Here’s a question from Yannick:
I’m also trying to follow the course from Niko, i recently finished the kanji and am now facing a new challenge, vocabulary!
Well done! Phase 1 out of the way!
I though “yeah it Will be easy, after all i went through 2200 kanjis”.
I thought that at first, too! Learning the Kanji first is still a great idea, as it will help you out, but it doesn’t make everything after it super easy, does it?
I can’t get those pronunciations stuck in my head I’m using Anki and can’t even add 5 a day…
And the day after I’ll have forget everything, that’s a shame.
And that’s what the Kanji won’t give you – how the words sound.
Do you have any advice for someone that is way before your point?
Did you learn the on/kun of kanjis?
I feel your pain! Learning the Kanji was a great move. It really helped me out a lot, but my first time through the Nihongoshark anki vocabulary deck did not go well.
For those of you that haven’t used it, the deck contains both words and sentences. I did okay with the words, but the sentences about wiped me out.
As an example, let’s say that you are learning English and you learn the word “dog” and then I give you the sentence, “That dog chased a cat up a tree” to help you remember it. But, as it turns out, you didn’t know the words chase, cat or tree and didn’t know how to make verbs into the past tense. That sentence is really just a jumble of sounds and a translation that you are trying to commit to memory.
So, while I love the Nihongoshark anki deck and am getting a lot of use out of now, I don’t think it works at all well for vocabulary beginners. It sure didn’t for me, anyway. So my first suggestion is to set that deck aside for the time being.
No, I didn’t learn the on/kun of the Kanjis. I considered that but abandoned it really quickly. I felt like I was cramming a lot of information into my head that wasn’t helping me at all. I figured I would learn the readings as I learned the vocabulary.
Which brings us back to how to learn it.
I can tell you what works for me.
First of all, as I said, set the Nihongoshark anki deck aside for right now. It’s a great tool, and I definitely recommend that you come back to it later, but, in the beginning, those sentences are just too much.
Second, you might try Memrise. Do a search for Japanese and you will find a lot of courses, including some basic vocabulary courses. With Anki you are just looking at the words (and hearing them). With memrise you will have a variety of exercises, looking and listening and typing in the words in hiragana which means sounding them out, which should help you learn how to pronounce them. Also, with memrise you can review them several times a day if you choose, which is something Anki isn’t really set up for.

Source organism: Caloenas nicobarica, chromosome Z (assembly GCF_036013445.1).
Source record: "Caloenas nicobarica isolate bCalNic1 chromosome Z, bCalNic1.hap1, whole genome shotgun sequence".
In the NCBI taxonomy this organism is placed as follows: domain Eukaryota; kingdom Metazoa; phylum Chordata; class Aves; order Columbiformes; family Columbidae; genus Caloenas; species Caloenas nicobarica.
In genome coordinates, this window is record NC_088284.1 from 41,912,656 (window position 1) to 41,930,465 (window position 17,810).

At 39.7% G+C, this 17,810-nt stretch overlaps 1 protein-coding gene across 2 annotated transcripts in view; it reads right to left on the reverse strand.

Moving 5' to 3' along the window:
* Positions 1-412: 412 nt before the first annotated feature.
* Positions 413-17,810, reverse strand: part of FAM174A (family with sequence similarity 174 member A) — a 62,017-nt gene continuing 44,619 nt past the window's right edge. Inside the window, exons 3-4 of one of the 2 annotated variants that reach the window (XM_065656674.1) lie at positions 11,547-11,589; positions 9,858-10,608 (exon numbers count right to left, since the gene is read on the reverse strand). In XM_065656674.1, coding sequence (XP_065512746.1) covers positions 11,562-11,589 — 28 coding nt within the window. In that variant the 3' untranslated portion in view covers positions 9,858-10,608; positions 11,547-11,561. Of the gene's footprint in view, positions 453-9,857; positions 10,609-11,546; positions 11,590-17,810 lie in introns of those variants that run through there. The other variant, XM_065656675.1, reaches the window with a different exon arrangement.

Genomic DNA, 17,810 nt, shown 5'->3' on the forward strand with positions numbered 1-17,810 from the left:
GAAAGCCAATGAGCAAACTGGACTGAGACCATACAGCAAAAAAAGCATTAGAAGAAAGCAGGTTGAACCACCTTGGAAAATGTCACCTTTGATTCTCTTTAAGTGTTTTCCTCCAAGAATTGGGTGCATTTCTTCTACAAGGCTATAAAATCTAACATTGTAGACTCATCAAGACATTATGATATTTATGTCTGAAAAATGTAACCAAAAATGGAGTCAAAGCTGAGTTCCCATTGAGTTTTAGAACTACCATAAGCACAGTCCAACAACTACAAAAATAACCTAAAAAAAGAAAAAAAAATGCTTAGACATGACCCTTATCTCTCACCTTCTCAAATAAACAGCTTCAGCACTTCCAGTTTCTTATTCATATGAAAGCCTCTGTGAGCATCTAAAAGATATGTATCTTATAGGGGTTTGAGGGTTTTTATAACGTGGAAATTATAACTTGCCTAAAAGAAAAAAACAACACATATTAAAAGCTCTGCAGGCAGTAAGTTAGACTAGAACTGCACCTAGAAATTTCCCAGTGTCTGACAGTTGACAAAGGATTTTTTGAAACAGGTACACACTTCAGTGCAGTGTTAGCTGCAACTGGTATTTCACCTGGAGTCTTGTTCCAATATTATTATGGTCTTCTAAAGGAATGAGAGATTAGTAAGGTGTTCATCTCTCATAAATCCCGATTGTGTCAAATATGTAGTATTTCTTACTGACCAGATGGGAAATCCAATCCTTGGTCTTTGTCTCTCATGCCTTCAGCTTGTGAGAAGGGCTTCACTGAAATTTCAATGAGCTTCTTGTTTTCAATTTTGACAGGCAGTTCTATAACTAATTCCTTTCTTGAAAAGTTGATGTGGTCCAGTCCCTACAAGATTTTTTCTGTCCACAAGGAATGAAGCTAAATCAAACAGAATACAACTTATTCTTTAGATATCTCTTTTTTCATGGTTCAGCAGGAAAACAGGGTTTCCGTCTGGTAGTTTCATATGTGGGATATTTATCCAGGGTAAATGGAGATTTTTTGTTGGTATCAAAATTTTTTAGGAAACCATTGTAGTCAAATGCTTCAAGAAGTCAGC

Third, don’t just learn vocabulary. The words alone are useless. You have to be able to make some sentences. Start learning basic grammar at the same time. There are a lot of tools out there for basic grammar from books to websites to apps.
Fourth, when you learn new vocabulary, force yourself to begin using it right away.
Let’s say, for example, that you first words are adjectives: 大きい (big) ちさい (little). Okay, good. Now you know how to say, “It is big” 大きいです and “It is little” ちさいです. Now it’s up to you to find every opportunity you can to use those sentences. Out loud is best, so be prepared to talk to yourself. “Oh, look at the house. 大きいです. Hey, a squirrel! ちさいです.” Yes, this can get pretty dull when you only have a few words, but, as your vocabulary grows, it gets better.
What if you don’t know enough words to make a whole sentence? Then do some Japanglish. Say the sentence to yourself in English but toss in Japanese when you can.
きのう, there was an earthquake にほんで. Man, I bet that was 怖い.
You have to use the words as much as possible to make them stick. You could even write out five or ten words for the day on a card and, every little while, pull the card out, look at it, and make sentences.
For words that really won’t stick, you have to use memory tricks. You are the best judge of what kind of memory tricks work for you. But, to give you an example, I just could not remember the word for cash, which is 現金 and is pronounced げんきん. Well, I do know the word for health which is 元気 and is pronounced げんき. Pretty similar, right? So I decided that “Cash makes you healthy.” That made me remember the word for cash sounds a lot like the word for health.
So, (1) Repetition – go over your words several times daily (2) Use the words out loud as much as possible in sentences even if you have to mix languages to do it (3) Memory tricks whenever you need them.
And, yes, the out loud part actually is important. It engages more of the brain and so helps things stick better.
Also, it is probably better to start out with a handful of words and hit them hard. Most people find that, as vocabulary begins to stick and the sounds of the language get into your head, it gets easier and then you can begin to increase your words.
I can’t set myself up as some kind of expert on how to learn Japanese. I’m doing it and having some success, so I can tell you what has worked for me and hope that it works for you.
Also, if anyone reading this has some ideas to help, please let us know!